The Labor Party wants to recruit Tony the Tiger to encourage Britons to eat more fruit and vegetables as the nation battles the obesity epidemic.
Shadow health secretary Wes Streeting said more must be done to combat the “highly manipulative” marketing tactics used to push junk food to Britons, especially children.
He joked: “We should support Tony the Tiger to ditch the Frosties and opt for buy-one-get-one-free deals on fruits and vegetables.”
Streeting promised that a Labor government would “crush” the food industry and ban online and television advertising of junk food aimed at children.
He added that Labor could go further, adding there were “serious reasons to be made” for imposing stricter restrictions on food packaging.
Shadow health secretary Wes Streeting (left) said more must be done to combat the “highly manipulative” marketing tactics used to sell junk food to Britons, joking that the nation should “get behind” Frosties Tony the Tiger (right) to promote “buy one, get one.” one-free offers for fruits and vegetables
Streeting said he would create a coalition of food industry leaders to tackle obesity and issued a warning to those who want to prioritize profits at the expense of the nation’s health.
“You either get on the steamroller or you go under,” he said.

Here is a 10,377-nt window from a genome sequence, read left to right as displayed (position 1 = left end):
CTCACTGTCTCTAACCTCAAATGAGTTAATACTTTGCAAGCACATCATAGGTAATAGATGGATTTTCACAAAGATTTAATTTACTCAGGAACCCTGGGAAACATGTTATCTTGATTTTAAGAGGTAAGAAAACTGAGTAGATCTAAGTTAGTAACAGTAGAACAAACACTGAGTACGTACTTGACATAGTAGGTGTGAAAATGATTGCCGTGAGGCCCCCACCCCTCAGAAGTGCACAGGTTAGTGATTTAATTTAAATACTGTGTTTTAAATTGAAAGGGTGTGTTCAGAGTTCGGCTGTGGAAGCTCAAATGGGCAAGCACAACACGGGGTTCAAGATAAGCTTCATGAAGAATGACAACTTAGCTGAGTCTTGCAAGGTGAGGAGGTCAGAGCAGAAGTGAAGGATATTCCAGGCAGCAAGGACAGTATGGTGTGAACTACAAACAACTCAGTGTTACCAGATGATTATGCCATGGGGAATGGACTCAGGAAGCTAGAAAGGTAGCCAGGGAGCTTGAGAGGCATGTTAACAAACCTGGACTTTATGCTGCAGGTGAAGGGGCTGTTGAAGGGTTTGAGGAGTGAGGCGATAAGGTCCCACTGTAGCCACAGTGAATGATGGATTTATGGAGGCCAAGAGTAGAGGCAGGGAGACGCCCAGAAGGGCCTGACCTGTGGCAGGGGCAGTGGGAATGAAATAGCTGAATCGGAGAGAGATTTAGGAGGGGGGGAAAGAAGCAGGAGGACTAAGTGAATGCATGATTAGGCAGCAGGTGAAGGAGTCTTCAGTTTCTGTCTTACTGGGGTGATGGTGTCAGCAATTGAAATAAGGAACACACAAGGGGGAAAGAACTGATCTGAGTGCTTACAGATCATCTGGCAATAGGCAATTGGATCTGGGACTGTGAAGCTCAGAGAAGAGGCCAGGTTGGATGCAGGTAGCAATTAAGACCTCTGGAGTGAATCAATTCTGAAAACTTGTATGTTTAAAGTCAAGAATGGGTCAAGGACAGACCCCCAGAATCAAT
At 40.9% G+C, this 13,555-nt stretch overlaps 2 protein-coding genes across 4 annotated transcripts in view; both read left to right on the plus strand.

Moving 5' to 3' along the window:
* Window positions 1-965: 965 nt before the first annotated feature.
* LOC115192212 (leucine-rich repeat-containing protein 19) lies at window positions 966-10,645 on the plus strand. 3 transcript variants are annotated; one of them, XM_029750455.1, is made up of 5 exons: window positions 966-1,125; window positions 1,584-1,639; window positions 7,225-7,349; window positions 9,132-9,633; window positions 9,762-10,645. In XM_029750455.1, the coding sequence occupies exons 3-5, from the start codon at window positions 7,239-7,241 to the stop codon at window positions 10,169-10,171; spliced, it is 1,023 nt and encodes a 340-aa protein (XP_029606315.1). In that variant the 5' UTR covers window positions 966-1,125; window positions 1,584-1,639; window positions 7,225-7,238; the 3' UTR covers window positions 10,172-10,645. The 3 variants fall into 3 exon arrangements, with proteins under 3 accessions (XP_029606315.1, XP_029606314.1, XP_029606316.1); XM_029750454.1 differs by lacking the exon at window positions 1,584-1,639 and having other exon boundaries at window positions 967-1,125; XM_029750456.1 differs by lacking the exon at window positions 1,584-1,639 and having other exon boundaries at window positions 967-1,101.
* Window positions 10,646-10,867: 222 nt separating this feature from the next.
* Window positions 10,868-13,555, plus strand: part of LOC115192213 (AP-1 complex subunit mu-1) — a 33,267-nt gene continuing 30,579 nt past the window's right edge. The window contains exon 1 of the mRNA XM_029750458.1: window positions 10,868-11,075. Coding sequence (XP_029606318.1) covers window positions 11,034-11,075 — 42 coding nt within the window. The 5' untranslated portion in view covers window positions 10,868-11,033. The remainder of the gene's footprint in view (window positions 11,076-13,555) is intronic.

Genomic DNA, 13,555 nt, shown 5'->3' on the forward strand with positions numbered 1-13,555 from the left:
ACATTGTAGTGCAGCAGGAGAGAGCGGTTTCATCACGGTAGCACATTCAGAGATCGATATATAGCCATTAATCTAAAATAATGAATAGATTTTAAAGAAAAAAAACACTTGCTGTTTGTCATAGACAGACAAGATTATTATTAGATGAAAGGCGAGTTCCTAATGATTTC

“We’re going to work with industry leaders to drag the rest of us down with them.”
He told the Times Health Summit: “Why don’t we take the principle that has been used to criticize junk food and apply it to healthy options for children and young people?”
Speaking at the same event, Health Secretary Victoria Atkins warned against public “mentalism” about their health.
Obesity and overweight have been a growing problem in Britain for years.
The latest data from England shows that almost two-thirds of adults are too fat, compared to just half in the mid-1990s.
Nearly one in 10 children is obese by the time they start primary school.
Being too fat is linked to a number of health problems including diabetes, high blood pressure, serious cardiovascular problems such as heart disease and stroke, as well as increasing the risk of several types of cancer.
Official estimates put the annual death toll from obesity in the UK at more than 30,000. It also costs society and society at large billions each year.
One of the most cited reasons to explain the increase in waistlines in the country is the consumption of junk food and prepared foods.
These foods are often packed with fat, salt and sugar, which, while comfortable and tempting to the taste buds, have long-term health consequences if consumed too frequently.
Bans and restrictions on junk food advertising, such as those suggested by Streeting, have been considered before.
In 2015, the then shadow health secretary and now mayor of Manchester, Andy Burnham, proposed limits on the amount of fat, sugar and salt in foods marketed to children.
The Conservatives have their own plan to restrict junk food advertising.
Unveiled by former Prime Minister Boris Johnson, the move would have seen a complete ban on online junk food ads and a 9pm milestone for junk food TV ads from 2023.
But current Prime Minister Rishi Sunak delayed the policy until 2025.
Mr Sunak He said he wanted to give the industry more time to prepare for the change as the reason for the delay.
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